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HBO’s ‘Barry’ Explores Guilt And Redemption In Series Finale

Barry
Image CreditTV Promos/YouTube

That a blood-drenched comedy about a hitman, spawned by alumni of ‘Seinfeld’ and ‘SNL’ would even hint at the possibility of self-sacrifice and conversion is remarkable.

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What is redemption? Let us take it as given that we need saving from our fallen natures. Can we achieve redemption in this life, or must it wait until the next? St. Augustine famously worked over these questions in his autobiographical Confessions.

They are not the stuff you would expect to find delved into by a half-hour black comedy about a hitman-turned-actor. But in its final season, which recently wrapped, that is what HBO’s “Barry” did, and with surprising earnestness at that. 

Spoilers Ahead!

The show’s fourth and final season jumps eight years ahead at its midpoint, with our eponymous assassin (show co-creator Bill Hader) and his struggling actress girlfriend Sally (Sarah Goldberg) in hiding, under assumed names, out in flat blank plains of rural America. They have had a son together, John, from whom they have not only concealed their true identities but also the bloody history that brought them to this desolate place. Having escaped from countless mortal dangers in Los Angeles, they now see danger in such everyday pastimes as baseball. 

Sally, calling herself Emily, works as a waitress and wears a brown wig over her blond hair and drinks too much. Barry (now “Clark”) seems to have no job but spends a lot of time listening to vaguely evangelical podcasts, using God as the shovel with which he hopes to bury his past self. Those he has murdered on behalf of mobsters and out of rank self-interest are buried already: Who is left to say he cannot be a new man, named for Superman’s alter ego to boot? 

Yet when the past confronts him, it is all too easy for Barry to use religion, or the trappings of it, to justify his own evil purposes. Learning from Sally that their former acting coach, Gene (who himself had been in hiding all these years), will be serving as a consultant on a biopic based on their story, Barry decides to return to L.A. and kill Gene. But he only makes the decision after flipping from podcast to podcast and finding one in which the speaker says that, contrary to the Decalogue, there are plenty of places in the Bible where God says it is just fine to kill.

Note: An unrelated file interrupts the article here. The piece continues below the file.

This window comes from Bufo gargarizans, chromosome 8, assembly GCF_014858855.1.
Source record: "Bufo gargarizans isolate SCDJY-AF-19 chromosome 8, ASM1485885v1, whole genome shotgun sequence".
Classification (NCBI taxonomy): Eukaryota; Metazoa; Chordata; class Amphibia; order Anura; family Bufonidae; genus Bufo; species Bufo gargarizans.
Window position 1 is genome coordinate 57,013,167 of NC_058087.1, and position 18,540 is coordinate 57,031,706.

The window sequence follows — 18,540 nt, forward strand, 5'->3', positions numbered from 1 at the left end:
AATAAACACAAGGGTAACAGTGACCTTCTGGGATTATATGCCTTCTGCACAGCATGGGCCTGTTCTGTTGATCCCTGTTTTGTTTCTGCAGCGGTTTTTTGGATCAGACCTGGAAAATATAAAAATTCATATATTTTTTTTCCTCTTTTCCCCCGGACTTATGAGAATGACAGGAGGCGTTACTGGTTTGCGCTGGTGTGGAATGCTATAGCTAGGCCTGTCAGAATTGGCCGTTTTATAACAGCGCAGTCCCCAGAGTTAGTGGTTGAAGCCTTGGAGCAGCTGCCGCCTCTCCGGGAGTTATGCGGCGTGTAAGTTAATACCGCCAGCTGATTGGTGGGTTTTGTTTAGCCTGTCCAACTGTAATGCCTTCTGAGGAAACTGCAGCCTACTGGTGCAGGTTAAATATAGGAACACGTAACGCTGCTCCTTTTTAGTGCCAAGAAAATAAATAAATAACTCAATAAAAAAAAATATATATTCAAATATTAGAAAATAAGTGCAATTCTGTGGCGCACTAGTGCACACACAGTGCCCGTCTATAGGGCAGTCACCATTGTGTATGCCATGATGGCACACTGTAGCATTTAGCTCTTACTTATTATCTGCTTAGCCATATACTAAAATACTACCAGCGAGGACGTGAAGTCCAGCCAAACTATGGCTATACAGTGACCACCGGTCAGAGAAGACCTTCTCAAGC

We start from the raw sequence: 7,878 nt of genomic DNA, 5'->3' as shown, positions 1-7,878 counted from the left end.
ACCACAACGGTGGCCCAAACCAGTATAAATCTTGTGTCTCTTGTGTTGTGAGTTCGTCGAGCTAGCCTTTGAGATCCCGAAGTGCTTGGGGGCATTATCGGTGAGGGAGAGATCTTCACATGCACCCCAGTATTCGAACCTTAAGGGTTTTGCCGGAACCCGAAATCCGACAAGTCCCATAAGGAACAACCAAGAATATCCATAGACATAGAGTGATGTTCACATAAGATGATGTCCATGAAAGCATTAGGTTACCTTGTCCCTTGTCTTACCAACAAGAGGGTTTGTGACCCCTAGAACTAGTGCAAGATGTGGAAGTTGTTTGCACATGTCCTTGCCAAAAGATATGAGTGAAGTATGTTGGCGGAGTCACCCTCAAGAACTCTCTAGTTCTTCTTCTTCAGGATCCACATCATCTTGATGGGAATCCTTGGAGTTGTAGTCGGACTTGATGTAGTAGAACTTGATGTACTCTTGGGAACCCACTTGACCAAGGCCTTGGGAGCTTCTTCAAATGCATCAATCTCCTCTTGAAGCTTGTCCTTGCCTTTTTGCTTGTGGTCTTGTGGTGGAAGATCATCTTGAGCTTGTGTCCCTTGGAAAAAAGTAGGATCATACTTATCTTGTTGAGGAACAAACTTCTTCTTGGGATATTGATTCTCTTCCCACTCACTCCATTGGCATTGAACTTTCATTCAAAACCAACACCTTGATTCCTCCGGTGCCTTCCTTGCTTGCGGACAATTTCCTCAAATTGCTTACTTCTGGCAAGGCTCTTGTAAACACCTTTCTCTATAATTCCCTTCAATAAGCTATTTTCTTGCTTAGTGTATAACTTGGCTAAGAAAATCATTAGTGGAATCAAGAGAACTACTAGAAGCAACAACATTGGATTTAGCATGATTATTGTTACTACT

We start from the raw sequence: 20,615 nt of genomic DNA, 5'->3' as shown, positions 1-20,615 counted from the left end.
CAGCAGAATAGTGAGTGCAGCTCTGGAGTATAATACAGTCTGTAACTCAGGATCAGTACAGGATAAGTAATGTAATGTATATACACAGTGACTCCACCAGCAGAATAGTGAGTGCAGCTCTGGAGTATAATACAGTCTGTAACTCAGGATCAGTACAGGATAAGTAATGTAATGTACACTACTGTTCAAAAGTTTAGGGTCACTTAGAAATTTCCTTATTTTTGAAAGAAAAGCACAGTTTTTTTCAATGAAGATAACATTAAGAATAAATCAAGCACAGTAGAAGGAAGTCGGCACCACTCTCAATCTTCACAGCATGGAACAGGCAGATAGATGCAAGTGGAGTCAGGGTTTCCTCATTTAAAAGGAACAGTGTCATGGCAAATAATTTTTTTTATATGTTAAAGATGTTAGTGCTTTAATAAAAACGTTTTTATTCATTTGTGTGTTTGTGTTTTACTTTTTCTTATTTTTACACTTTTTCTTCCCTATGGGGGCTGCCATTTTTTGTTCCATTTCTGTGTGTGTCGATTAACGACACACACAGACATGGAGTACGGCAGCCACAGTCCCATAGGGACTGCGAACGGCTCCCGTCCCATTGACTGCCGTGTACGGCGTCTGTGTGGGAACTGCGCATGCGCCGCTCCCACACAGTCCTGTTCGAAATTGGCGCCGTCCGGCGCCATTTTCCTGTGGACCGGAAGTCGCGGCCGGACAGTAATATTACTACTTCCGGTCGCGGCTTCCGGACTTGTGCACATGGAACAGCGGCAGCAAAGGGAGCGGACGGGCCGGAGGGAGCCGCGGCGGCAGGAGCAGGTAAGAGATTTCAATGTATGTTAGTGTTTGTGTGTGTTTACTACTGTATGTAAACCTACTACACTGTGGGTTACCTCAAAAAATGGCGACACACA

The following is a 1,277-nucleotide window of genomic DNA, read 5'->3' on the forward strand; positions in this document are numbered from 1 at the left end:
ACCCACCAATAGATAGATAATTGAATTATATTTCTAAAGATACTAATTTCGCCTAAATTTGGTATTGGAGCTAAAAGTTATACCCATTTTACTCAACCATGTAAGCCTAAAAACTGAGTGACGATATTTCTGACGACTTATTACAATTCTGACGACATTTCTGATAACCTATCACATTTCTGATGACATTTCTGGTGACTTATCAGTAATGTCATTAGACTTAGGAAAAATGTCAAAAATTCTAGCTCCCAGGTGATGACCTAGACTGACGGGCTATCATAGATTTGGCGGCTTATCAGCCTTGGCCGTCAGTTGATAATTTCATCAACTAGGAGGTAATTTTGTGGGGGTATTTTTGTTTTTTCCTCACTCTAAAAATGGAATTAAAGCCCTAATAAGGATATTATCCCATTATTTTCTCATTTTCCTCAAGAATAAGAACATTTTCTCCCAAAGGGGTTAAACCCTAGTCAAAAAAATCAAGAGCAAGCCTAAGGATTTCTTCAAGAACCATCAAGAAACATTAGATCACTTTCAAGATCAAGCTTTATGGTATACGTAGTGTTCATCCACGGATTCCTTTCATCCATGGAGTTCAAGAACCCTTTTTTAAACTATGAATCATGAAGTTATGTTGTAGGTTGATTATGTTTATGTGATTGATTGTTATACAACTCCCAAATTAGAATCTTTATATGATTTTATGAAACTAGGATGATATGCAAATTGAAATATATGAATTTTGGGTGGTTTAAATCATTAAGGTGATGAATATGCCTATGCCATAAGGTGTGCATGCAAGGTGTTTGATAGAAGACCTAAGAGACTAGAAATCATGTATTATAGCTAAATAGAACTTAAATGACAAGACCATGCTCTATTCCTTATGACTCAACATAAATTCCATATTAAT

Killing is all Barry’s ever been good at. You might even say that it is in his nature to commit murder. Though now and then, over the course of the series, he has expressed guilt at having killed someone, mostly he does the deed without a second thought. His eight years as Clark may have been something of an attempt at redemption, but because he tried to do it by concealment alone, it was doomed.  

There was, of course, no chance that he could make up for all the lives he took. But without repentance, without some sort of recompense, redemption will be illusory. And illusory it proves, with Barry so ready to kill once again. 

“Barry” being, at least nominally, a comedy, what follows once he returns to California is a series of misadventures, in which his assassination plot leads to his own kidnapping, while the police follow a series of red herrings that cause them to suspect Gene of being the criminal mastermind behind Barry’s murders. Sally and John, unbeknownst to Barry, arrive in L.A. and are captured by the Chechen mobsters she and Barry were fleeing in the first place. Even heads in boxes are played for laughs.  

At some point, what becomes clear is that, among so many unscrupulous drug lords and murders, what makes Barry the assassin unique is not that he is a killer. It is that it would even occur to him to think that redemption might be possible, even if he has no real idea how to find it or what it truly is. 

After much to-do and much bloodshed, Barry, Sally, and John are reunited. But Gene has been arrested under suspicion of arranging the murder of his cop girlfriend — whom Barry killed when she got too close to the truth about him.  

Sally tells Barry to turn himself in, but he refuses: “I don’t think that’s what God wants from me. … I’ve been redeemed!” Sally disagrees: “The only way to be redeemed is by taking responsibility for what you did. And the only way to do that is by turning yourself in.”  

Barry refuses again. In the morning, he finds himself alone with his facile, bogus redemption. He goes to Gene’s house, hoping to find Sally and John there, but only sees Tom, Gene’s agent. His certitude, his sense of being in God’s favor, collapses. 

Realizing that there is nothing and no one between him and the truth of what he is, looking resigned but anguished, Barry tells Tom: “You should call the cops. I’m going to turn myself—” And then a shot rings out. He sits down hard and looks down at the wound in his chest. Gene stands there holding a pistol. Barry says, “Oh wow.” Another shot. The screen goes black. 

That is not the end of the episode, though it is the end of Barry. The question is whether, in following Sally’s advice at the very end, he approached that redemption he so craved. One could argue that Sally forced his hand by leaving him, but he could have ignored Tom and walked away before Gene had a chance to fire the gun. He sets aside irresolution and self-serving bibliolatry for no advantage of his own and dies in the act. It is not an outright act of martyrdom, but it is perhaps as Christlike as one could hope Barry could ever become.  

That a blood-drenched comedy about a hitman, spawned by alumni of “Seinfeld” and “Saturday Night Live,” would even hint at the possibility of self-sacrifice and conversion is remarkable in itself. That it does that well enough to make you think about it is commendable. 


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